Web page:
ALICE Workers Were Celebrated as Essential Heroes During Covid-19, Yet They Do Not Earn Enough to Support Their Families


There are dueling storylines about America’s workers in recent headlines, and both are true.  Inflation has cooled, unemployment is low, and wages have grown. In contrast, 5 million  households are behind on rent and 401K hardship withdrawals rose 36%. 

There are two starkly different economic realities in America. One in which middle – and high wage workers saw savings and wealth increase throughout the pandemic. And another for  those working in low-income jobs, whose wages stagnated over 15 years. These essential  workers were locked out of the economic booms and are still reeling from another battering  sustained during the pandemic. 

As we celebrate America’s workers this Labor Day, we at United Way of Long Island ask leaders  from the boardroom to the statehouse to join us in using our ALICE data to drive innovative  solutions and on-the-ground impact needed to create change for these low-wage workers we  call ALICE (Asset Limited, Income Constrained, Employed)

Recognizing ALICE Workers

ALICE workers were recognized for their heroics during the pandemic, yet they continue to  struggle to afford the basics for their families. Their storyline hasn’t improved. ALICE workers  were always living here and delivering for us – as our childcare professionals, home health aides  and delivery workers. Though they earn above the Federal Poverty Level, their wages are not  enough to cover the rising costs of housing, food, childcare, health care, and transportation – the essentials needed in today’s modern economy.  

The outdated and incomplete measurements our country uses to document financial hardship  have distorted how we understand the challenges facing these hardworking neighbors as they  strive for financial stability. 

The poverty level vastly underestimates how many households are experiencing hardship. New  York State’s latest ALICE report, produced with our research partner United For ALICE,  demonstrates that 3,316,600 million households – 45 percent, more than four in ten – are  walking a financial tightrope, unable to afford this state’s high cost of living. 

A key contributor to the number of ALICE households in New York is the fundamental mismatch  between the cost of living and what jobs pay. For example, 47% of Personal Care Aides (the most common occupation in New York) were below the ALICE Threshold in 2021.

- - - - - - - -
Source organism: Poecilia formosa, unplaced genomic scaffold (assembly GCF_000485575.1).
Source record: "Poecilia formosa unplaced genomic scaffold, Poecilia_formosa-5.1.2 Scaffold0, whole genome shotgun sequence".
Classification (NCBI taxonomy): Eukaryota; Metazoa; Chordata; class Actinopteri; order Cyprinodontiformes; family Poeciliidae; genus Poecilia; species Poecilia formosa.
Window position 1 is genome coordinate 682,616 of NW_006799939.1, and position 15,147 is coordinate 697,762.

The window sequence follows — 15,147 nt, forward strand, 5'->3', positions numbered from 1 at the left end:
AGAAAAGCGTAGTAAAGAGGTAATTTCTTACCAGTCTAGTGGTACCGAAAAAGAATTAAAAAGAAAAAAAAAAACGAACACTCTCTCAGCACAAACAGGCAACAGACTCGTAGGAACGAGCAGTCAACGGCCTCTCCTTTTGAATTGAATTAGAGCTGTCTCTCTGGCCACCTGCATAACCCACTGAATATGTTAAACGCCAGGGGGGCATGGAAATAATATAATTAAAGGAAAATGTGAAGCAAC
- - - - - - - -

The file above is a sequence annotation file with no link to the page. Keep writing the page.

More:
On Long Island, 130,599 households in Nassau County and 171,921 households in Suffolk  County are struggling to afford these fundamental needs. This means that 31.5% or 302,520 of  Long Island households fall below the set income ALICE Threshold budget for survival. 

These families don’t qualify for federal assistance and can find themselves needing help from  organizations like United Way of Long Island to recover from an unexpected cost or emergency situation. 

Other 2023 ALICE Report key findings: 

  • In Nassau County, the Household Survival Budget is $76,932 or $38.47/hour for a home with two adults and two school-age children.
  • In Suffolk County, the Household Survival Budget is $79,668 or $39.83/hour for a home with two adults and two school-age children.
  • 51% percent of all jobs in NYS pay less than $20/hour or $40,000 annually for full time  work. Even working multiple jobs often does not provide sufficient income to meet the  ALICE threshold. 

The ALICE Report raises awareness about a significant but hidden segment of community  members. They work hard for the wages they earn but are falling short of covering life’s basic  costs. It also underscores how essential ALICE is to our communities’ economic well-being and  when ALICE is forced to make difficult choices, the entire community faces consequences. 

United Way of Long Island is showing up for ALICE, filling some resource gaps and offering 211  Long Island for confidential information and referrals related to support services but we alone  cannot bring ALICE households to financial stability. We invite you to discover more about  United Way’s positive, enduring impact and join our giving community by visiting  www.unitedwayli.org.  

If we are united in purpose for our essential workers, together we can write a new storyline  that puts financial stability in reach for ALICE, improving life for all Long Islanders. 

And there’s no better way to celebrate Long Island’s workforce than that.  

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